Today: April 17, 2024

Poetry DVD

By Misha Wallace – Lee Chang-Dong directs this Korean tragedy about the life and memories of one woman.

By – Misha Wallace

Lee Chang-Dong directs this Korean tragedy about the life and memories
of one woman.

Yun Jung-Hie is
Mija, a woman in her 60s who lives in a modest suburb with her schoolboy
grandson and works as a part-time carer.
After discovering that she is in the early stages of Alzheimer’s disease,
she is also faced with the grim revelation that her grandson has played a part
in the rape and suicide of a schoolgirl.
She recalls a childhood dream she once had – to become a poet and enrols
in poetry classes to find strength and reasoning in the midst of these harsh

When Mija joins her poetry class, she is given the task of
writing her very first poem.
Throughout the film, she struggles to find inspiration, but eventually
finds it in an unlikely source – herself – her life, her memories and her
womanhood. Mija is a captivating
character and Yun Jung-Hie gives her
real warmth and credibility. Although
Mija has a small and almost insignificant life, she wants to be noticed. She is quirky, wise and smart, wearing colourful,
feminine clothes to stand out from the crowd. We follow Mija as she scribbles words of inspiration in a
note pad and it is these little notes that are the subtle markers of the story. The film does have a slow pace but this
really serves as an indication of the pace of Mija’s day to day life. While Mija is the backbone of the
story, Poetry has a wonderful supporting cast with Lee Da-Wit as Mija’s lazy, apathetic grandson and Ahn Nae-Sang as the father of one of
the other boys.

Seeing Mija cope with the fact that she will soon forget
herself, as well as the burden of her grandson’s acts may seem like a little
too much to follow. However, the
film does actually use both events well in showing us what triggers one woman
to try to make sense of her life.
Mija is forgetting words yet she is also trying to record them as she
tries to write her poem. Although
we never see the heinous crime that Mija’s grandson has been involved in, it provides
a grim thread to the story. We see
the fathers of the boys involved come together to arrange financial
compensation for the victim’s mother to clear their sons’ names, with no
thought or feeling for the girl’s suffering. The scenes of Mija reluctantly sitting at a table, timid and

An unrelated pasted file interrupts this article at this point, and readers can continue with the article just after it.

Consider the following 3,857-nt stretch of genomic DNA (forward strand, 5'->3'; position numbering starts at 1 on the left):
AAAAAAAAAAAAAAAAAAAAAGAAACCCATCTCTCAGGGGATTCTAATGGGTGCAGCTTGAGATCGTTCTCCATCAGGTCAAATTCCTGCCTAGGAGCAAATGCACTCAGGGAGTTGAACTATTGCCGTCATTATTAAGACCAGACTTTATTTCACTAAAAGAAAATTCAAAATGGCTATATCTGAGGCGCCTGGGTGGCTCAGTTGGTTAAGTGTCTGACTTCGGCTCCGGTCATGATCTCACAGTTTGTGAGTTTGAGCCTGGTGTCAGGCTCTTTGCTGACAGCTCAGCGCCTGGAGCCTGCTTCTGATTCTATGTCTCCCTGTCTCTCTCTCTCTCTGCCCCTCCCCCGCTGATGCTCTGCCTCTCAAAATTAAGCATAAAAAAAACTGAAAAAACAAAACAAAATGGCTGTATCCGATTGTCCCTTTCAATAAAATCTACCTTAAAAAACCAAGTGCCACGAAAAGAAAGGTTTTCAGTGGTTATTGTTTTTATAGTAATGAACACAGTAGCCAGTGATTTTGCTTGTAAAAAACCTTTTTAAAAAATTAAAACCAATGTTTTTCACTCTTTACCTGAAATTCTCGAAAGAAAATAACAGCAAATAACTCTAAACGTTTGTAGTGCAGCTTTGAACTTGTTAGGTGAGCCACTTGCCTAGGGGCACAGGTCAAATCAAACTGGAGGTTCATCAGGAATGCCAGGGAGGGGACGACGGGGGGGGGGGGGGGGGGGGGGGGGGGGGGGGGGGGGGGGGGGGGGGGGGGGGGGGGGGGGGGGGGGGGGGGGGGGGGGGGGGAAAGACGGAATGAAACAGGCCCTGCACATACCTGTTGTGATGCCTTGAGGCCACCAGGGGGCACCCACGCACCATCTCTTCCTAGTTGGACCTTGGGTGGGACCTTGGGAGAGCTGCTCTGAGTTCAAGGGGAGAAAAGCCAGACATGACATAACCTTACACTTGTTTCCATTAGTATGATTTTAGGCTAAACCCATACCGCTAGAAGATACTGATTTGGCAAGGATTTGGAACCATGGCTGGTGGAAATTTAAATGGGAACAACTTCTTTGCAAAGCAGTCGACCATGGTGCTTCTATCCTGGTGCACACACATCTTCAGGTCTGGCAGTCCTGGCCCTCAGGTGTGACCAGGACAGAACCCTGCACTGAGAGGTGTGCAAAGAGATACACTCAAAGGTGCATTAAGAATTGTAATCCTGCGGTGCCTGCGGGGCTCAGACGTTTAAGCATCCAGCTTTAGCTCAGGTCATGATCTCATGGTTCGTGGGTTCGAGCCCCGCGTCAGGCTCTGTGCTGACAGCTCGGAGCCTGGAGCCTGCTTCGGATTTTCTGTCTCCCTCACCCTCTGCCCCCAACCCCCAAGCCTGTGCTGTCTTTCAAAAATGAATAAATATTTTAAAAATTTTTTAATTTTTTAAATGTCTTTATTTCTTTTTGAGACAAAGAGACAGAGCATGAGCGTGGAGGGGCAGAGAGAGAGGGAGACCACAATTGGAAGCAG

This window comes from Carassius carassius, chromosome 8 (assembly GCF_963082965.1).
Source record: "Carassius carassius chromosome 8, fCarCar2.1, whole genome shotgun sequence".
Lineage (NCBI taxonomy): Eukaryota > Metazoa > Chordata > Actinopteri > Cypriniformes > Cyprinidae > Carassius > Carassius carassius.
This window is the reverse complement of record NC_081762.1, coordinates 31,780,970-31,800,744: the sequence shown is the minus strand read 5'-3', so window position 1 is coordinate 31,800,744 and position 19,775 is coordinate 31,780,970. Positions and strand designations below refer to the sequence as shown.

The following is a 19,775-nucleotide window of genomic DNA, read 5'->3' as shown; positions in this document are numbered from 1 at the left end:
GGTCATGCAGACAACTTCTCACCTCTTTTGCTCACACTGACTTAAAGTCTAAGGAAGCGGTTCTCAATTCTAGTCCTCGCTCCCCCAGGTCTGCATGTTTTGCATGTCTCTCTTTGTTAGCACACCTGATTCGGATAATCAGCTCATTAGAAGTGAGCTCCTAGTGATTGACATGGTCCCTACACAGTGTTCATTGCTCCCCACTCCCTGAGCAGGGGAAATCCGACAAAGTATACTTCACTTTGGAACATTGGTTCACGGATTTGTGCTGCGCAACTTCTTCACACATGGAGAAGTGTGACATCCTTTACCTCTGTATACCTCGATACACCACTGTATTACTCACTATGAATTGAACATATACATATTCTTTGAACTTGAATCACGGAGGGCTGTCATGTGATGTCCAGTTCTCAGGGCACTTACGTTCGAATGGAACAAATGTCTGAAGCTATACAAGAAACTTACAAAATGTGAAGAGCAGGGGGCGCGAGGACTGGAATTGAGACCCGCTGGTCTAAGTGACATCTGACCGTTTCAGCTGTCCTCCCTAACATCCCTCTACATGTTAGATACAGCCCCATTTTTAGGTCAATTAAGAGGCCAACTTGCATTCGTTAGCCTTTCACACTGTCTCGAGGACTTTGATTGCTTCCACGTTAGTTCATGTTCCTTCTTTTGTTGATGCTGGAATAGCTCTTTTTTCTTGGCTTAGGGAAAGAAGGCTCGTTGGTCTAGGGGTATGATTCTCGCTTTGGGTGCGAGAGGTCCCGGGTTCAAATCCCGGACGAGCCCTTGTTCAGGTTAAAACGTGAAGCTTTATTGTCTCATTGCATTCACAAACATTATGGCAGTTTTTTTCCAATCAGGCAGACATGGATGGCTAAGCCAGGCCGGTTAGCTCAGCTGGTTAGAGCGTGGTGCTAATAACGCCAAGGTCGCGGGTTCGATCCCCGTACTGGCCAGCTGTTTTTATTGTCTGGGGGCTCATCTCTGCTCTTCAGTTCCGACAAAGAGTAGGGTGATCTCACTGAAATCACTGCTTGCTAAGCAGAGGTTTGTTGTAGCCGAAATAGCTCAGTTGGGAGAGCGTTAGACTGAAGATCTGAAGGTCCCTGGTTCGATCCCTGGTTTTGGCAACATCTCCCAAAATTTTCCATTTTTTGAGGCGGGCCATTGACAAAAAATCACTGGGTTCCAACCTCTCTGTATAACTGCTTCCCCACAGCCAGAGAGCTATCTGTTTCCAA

despondent, with these wealthier and powerful men jovially lunching around her serves
well in isolating Mija as the only character with discernible empathy. She recalls how she felt as a child and
begins to form a sympathetic bond with the dead girl.

The concept of poetry and finding the beauty in things is
central to this film. Mija’s
poetry teacher himself states that ‘Writing poetry is about discovering true
beauty.’ In a sense, Mija uses
poetry as escapism. When she
initially finds out about the heinous crime of her grandson, she scarpers from
the building and begins to examine flowers outside, taking notes. Mija is consistently ignored by the
people in her life, in particular her grandson and her daughter, who is only in
contact with her mother and son through telephone. It seems that everyone around her is void of emotion, yet
Mija herself has enough empathy for everyone. Poetry gives her something to identify with and gives her a
sense of the love that she cannot find in others.

A tragic and poignant
reflection on life, death and memories with a stunning conclusion, Poetry is a
beautiful film.

Misha Wallace - Social Media Editor

From the age of 4, Misha Wallace became transfixed by movies like Halloween and The Birds from behind the couch, unbeknownst to her family. This has developed in to an obsession with fantasy and horror films (and a considerable number of cheesy 80s and 90s flicks – but she will not be judged). If she was a character in a film she'd be the girl at the end of a horror movie, doused in blood but grinning victorious. Email: or find her any time of the day or night on FilmJuice social media.

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